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Written by Puja Tayal at The Motley Fool Canada
It’s said that with great returns comes great risk — but not always. Some high-risk stocks are on the verge of bankruptcy. The odds of them giving returns are low. But there are also high-risk stocks that have strong balance sheets that face a tough market environment.
No matter how many times a stock has survived a recession, past performance does not guarantee future returns. Such stocks have a higher risk but also a higher probability of better returns. One such high-risk stock is goeasy (TSX:GSY).
The oversold stock with high risk
“Risk comes from not knowing what you’re doing.”
One way to put the risk at ease is by creating a simulation of various scenarios and training yourself. But no matter how hard you train, the real world has an element of surprise, and your decisions at that moment determine the outcome.
Non-prime lender goeasy survived the 2007-08 recession, the 2018 trade war, and the pandemic. The stock has fallen 20-50% in past recessions and made new highs in the following growth periods.
goeasy provides short-term leasing and lending services through its easyhome, easyfinancial, and LendCare brands. It has partnered with over 4,000 merchants in retail, power sports, automotive, home improvement and healthcare verticals to help customers buy products on loan. It did well during the pandemic, as Canadians used stimulus money to pay off their loans. But this may be unlikely in the looming recession.
How a recession impacts non-prime lending
The overall stock market is in a downturn since the stimulus bubble burst, with goeasy stock down 53% from its September 2021 high. Even after this dip, the stock is trading 43% above its pre-pandemic level. This is because the company improved its revenue and profits during the pandemic. goeasy entered automotive financing and a securitization facility with banks to expand its business.
But now it faces another period of stagflation and maybe a recession. But these warnings pertain to the United States, and Canada could feel the pinch. However, it is unclear how big a pinch it would be. In a recession, prices of essentials grow to unaffordable levels. The central banks increase interest rates to discourage lending. As loans are not easily available, non-prime customers reach out to companies like goeasy to make ends meet.
This stage was visible in goeasy’s quarterly earnings, where it saw a record level of first-quarter loan growth (up 307%) led by significant organic growth. That is a material increase in a seasonally slower period. This hints that people bought ahead of interest rate hikes.
The next stage is stagflation. The rising interest rates are ineffective in controlling inflation because prices remain high due to supply shocks. This growing inflation and interest rate put pressure on consumer demand, stagnating economic growth. Bringing down supply in line with demand is easier. But bringing down demand in line with supply has significant repercussions.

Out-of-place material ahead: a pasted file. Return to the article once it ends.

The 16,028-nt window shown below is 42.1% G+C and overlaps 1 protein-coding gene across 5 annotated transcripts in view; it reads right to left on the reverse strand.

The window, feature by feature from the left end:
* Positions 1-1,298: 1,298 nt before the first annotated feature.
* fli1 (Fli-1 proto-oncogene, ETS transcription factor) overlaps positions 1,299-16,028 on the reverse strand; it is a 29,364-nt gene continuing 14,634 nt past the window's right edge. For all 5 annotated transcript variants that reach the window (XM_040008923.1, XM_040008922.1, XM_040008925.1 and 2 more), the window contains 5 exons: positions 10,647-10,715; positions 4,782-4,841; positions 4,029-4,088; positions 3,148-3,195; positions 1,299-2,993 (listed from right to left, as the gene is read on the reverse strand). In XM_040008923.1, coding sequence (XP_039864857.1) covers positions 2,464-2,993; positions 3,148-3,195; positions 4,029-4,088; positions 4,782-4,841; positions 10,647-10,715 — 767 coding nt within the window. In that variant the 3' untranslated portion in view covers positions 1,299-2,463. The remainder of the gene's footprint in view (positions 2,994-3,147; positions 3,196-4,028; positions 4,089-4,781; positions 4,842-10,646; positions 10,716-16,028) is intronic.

A slowdown in consumer demand impacts employment, which reduces disposable income. Non-prime lenders are the worst hit and could default as they cope with rising prices. The prices fall when supply constraints ease and match the demand. Until supply eases and prices drop, there is a heightened risk of default, which makes goeasy a risky stock.
The oversold stock with a higher probability of better returns
If you look at the current fundamentals of goeasy, they look bright. But the stock is in the lending business, where the balance sheet is more important than the income statement. A large-scale default could push the non-prime lender into a multi-year loss.
It has a $900 million securitization facility with banks. Even if customers default, goeasy will have to pay interest to its lenders. The impact of a looming recession is hard to predict. The company may or may not face a significant default. If the default risk is manageable, the current stock price is an attractive valuation, and the stock could double your money during the economic recovery.
The probability of goeasy surviving the looming recession with lower default risk is high, as past recessions have trained it well on balancing defaults. You can invest a small amount in the stock with a stop loss at a 20% dip.
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Fool contributor Puja Tayal has no position in any of the stocks mentioned. The Motley Fool has no position in any of the stocks mentioned.